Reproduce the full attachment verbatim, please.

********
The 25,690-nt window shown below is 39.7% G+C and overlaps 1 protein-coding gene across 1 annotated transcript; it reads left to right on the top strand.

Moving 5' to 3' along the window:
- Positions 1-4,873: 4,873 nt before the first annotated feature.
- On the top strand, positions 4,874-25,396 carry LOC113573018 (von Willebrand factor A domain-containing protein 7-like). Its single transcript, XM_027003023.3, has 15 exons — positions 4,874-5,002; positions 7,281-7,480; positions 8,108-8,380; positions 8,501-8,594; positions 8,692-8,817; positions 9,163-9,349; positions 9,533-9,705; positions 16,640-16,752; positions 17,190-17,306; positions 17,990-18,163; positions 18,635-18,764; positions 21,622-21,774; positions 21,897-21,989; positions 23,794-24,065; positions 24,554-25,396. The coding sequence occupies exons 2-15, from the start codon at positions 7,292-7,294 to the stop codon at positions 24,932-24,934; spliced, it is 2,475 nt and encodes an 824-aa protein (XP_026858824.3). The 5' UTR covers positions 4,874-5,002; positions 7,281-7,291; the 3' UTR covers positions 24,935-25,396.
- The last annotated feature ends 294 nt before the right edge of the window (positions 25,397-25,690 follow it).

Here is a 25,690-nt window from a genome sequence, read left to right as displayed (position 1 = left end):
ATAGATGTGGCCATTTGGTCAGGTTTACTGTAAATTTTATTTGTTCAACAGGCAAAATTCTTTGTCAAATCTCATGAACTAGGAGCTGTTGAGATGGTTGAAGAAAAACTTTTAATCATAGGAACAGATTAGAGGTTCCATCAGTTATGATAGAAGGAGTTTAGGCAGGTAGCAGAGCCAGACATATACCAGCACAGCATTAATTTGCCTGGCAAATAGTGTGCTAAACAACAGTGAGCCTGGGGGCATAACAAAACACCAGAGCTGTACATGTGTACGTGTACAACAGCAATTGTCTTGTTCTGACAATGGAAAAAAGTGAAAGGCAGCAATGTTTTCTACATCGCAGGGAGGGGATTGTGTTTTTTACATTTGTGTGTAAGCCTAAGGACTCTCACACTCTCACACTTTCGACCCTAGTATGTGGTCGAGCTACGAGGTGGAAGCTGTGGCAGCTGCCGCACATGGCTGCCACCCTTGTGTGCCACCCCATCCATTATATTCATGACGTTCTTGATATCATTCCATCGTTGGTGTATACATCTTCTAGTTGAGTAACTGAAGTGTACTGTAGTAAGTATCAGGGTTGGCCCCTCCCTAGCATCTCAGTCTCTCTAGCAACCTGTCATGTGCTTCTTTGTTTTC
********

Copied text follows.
The 25,690-nt window shown below is 39.7% G+C and overlaps 1 protein-coding gene across 1 annotated transcript; it reads left to right on the top strand.

Moving 5' to 3' along the window:
- Positions 1-4,873: 4,873 nt before the first annotated feature.
- On the top strand, positions 4,874-25,396 carry LOC113573018 (von Willebrand factor A domain-containing protein 7-like). Its single transcript, XM_027003023.3, has 15 exons — positions 4,874-5,002; positions 7,281-7,480; positions 8,108-8,380; positions 8,501-8,594; positions 8,692-8,817; positions 9,163-9,349; positions 9,533-9,705; positions 16,640-16,752; positions 17,190-17,306; positions 17,990-18,163; positions 18,635-18,764; positions 21,622-21,774; positions 21,897-21,989; positions 23,794-24,065; positions 24,554-25,396. The coding sequence occupies exons 2-15, from the start codon at positions 7,292-7,294 to the stop codon at positions 24,932-24,934; spliced, it is 2,475 nt and encodes an 824-aa protein (XP_026858824.3). The 5' UTR covers positions 4,874-5,002; positions 7,281-7,291; the 3' UTR covers positions 24,935-25,396.
- The last annotated feature ends 294 nt before the right edge of the window (positions 25,397-25,690 follow it).

Here is a 25,690-nt window from a genome sequence, read left to right as displayed (position 1 = left end):
ATAGATGTGGCCATTTGGTCAGGTTTACTGTAAATTTTATTTGTTCAACAGGCAAAATTCTTTGTCAAATCTCATGAACTAGGAGCTGTTGAGATGGTTGAAGAAAAACTTTTAATCATAGGAACAGATTAGAGGTTCCATCAGTTATGATAGAAGGAGTTTAGGCAGGTAGCAGAGCCAGACATATACCAGCACAGCATTAATTTGCCTGGCAAATAGTGTGCTAAACAACAGTGAGCCTGGGGGCATAACAAAACACCAGAGCTGTACATGTGTACGTGTACAACAGCAATTGTCTTGTTCTGACAATGGAAAAAAGTGAAAGGCAGCAATGTTTTCTACATCGCAGGGAGGGGATTGTGTTTTTTACATTTGTGTGTAAGCCTAAGGACTCTCACACTCTCACACTTTCGACCCTAGTATGTGGTCGAGCTACGAGGTGGAAGCTGTGGCAGCTGCCGCACATGGCTGCCACCCTTGTGTGCCACCCCATCCATTATATTCATGACGTTCTTGATATCATTCCATCGTTGGTGTATACATCTTCTAGTTGAGTAACTGAAGTGTACTGTAGTAAGTATCAGGGTTGGCCCCTCCCTAGCATCTCAGTCTCTCTAGCAACCTGTCATGTGCTTCTTTGTTTTC